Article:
Rolls-Royce Motor Cars CEO Torsten Müller-Ötvös wears a confident smile, seated on a couch at the Park Hotel Vitznau just outside of Zurich, Switzerland. The brand’s communications director, Richard Carter, presents the eighth-generation Phantom sedan to assembled members of the media, using phrases like “the benchmark of luxury products” and “the best that human kind can do in terms of luxury automobiles.”
He’s right, too. This 2018 Phantom – the eighth iteration of a nameplate that has existed for 92 years – is a stunning, impressive machine (stay tuned for our First Drive next week). But this is much more than just the launch of a new car. As Müller-Ötvös explains during a roundtable discussion, Phantom points the way forward for the future of Rolls-Royce.
That starts with a new foundation, appropriately named the Architecture of Luxury. It’s a fully scalable aluminum platform that’s unique to the brand, and following its launch with Phantom, it’ll go on to provide the bones for every future Rolls-Royce product. Gone are the days of Rolls-Royce vehicles using borrowed platforms from parent company BMW. It just isn’t right for the brand, Müller-Ötvös says.
Rolls-Royce is “the best that human kind can do in terms of luxury automobiles.”
First and foremost, Rolls-Royce will launch a sport-utility vehicle, codenamed Project Cullinan internally. (I vote for calling the production car Leviathan, by the way.) And while this will no doubt be a huge, ultra-luxurious, ultra-expensive SUV, Müller-Ötvös says it will not usurp Phantom as the flagship of Rolls-Royce’s portfolio.
On that note, don’t expect to see new variants of the Phantom, either. While the seventh-generation car spawned Coupe and Drophead Coupe models during its 14-year lifecycle, the new Phantom will exist only as you see it now, in standard- and extended-wheelbase versions, with nearly limitless possibilities for customization and bespoke tailoring. Customers have not been asking for two-door versions of the Phantom, Müller-Ötvös says, and Rolls-Royce buyers who do desire a more personal luxury experience are perfectly happy with the exquisite Wraith and Dawn models.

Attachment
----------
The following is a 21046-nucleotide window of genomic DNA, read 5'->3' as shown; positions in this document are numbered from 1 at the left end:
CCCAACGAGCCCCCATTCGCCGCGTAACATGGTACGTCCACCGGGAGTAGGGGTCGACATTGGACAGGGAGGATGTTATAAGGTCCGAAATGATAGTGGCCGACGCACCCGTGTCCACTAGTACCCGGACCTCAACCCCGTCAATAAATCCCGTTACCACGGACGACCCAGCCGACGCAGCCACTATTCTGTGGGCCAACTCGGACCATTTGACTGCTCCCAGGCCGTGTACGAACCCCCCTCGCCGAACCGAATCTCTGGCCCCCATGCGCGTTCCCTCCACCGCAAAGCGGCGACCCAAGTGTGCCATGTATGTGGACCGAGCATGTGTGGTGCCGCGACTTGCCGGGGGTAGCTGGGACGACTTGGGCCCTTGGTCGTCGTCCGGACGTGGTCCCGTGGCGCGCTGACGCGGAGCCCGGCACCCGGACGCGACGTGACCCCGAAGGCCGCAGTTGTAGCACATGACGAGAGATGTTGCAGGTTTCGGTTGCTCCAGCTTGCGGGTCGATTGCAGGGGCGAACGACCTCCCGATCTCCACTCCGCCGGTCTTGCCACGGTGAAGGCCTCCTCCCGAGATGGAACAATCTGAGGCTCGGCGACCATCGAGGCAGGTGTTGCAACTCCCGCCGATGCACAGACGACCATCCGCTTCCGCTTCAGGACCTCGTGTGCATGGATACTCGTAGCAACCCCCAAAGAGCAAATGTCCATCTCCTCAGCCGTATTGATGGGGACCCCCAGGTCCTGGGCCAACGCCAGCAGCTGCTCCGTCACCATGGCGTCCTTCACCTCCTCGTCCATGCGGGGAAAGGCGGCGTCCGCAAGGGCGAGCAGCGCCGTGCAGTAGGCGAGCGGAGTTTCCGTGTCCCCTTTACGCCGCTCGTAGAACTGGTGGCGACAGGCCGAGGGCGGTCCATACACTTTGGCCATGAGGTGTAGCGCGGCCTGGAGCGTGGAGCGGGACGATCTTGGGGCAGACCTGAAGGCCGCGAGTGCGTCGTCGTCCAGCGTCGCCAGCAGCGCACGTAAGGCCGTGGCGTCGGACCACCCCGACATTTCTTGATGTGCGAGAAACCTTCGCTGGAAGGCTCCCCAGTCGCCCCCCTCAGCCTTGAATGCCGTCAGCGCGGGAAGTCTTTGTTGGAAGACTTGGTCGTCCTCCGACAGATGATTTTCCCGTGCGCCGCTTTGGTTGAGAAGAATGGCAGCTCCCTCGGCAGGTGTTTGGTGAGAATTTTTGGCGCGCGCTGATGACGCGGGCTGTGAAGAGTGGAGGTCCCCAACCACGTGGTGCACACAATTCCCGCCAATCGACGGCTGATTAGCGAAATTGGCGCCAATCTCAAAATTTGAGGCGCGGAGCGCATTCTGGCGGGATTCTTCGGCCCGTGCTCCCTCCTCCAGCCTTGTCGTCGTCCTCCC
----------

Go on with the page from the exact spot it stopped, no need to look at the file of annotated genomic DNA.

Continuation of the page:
Similarly, certain new features will remain exclusive to Phantom moving forward. Specifically, the new Gallery – a single piece of glass spanning the width of the dashboard that can house, well, anything you want – will only be offered on Phantom. This brings a whole new level of individualization to Rolls-Royce’s flagship – customers can display gorgeous works of art, hand-crafted sculpture, and myriad other designs in the Gallery. Truly, the possibilities are endless.
And because of this higher level of customization, Müller-Ötvös expects the number of bespoke Phantom orders to increase in the coming years. Right now, about 1,100 to 1,200 customers hand-spec their Rolls-Royce cars at the Goodwood factory each year, but the Gallery offers an additional level of hands-on involvement for the customer.
Farther down the road, Müller-Ötvös says Rolls-Royce will enter the world of electrification, but not with traditional gasoline-electric or plug-in hybrids. Simply put, customers aren’t asking for lightly electrified Rolls-Royce products – there is zero demand right now. So when (not if, when) Rolls-Royce goes electric, it will do so with a full EV, and one with “sufficient range” – about 200 to 250 miles, according to Müller-Ötvös.
But that’s still a long way off, Müller-Ötvös says. A full EV isn’t expected to arrive until sometime in the next decade, and right now, all the company’s resources are going toward development of Project Cullinan. In the meantime, Müller-Ötvös is confident the new Phantom will keep interest in the brand on an upward trajectory.
“Phantom is synonymous with Rolls-Royce,” Müller-Ötvös says. It will always and forever be “the pinnacle of the brand.”
Photos: Rolls-Royce, CarPix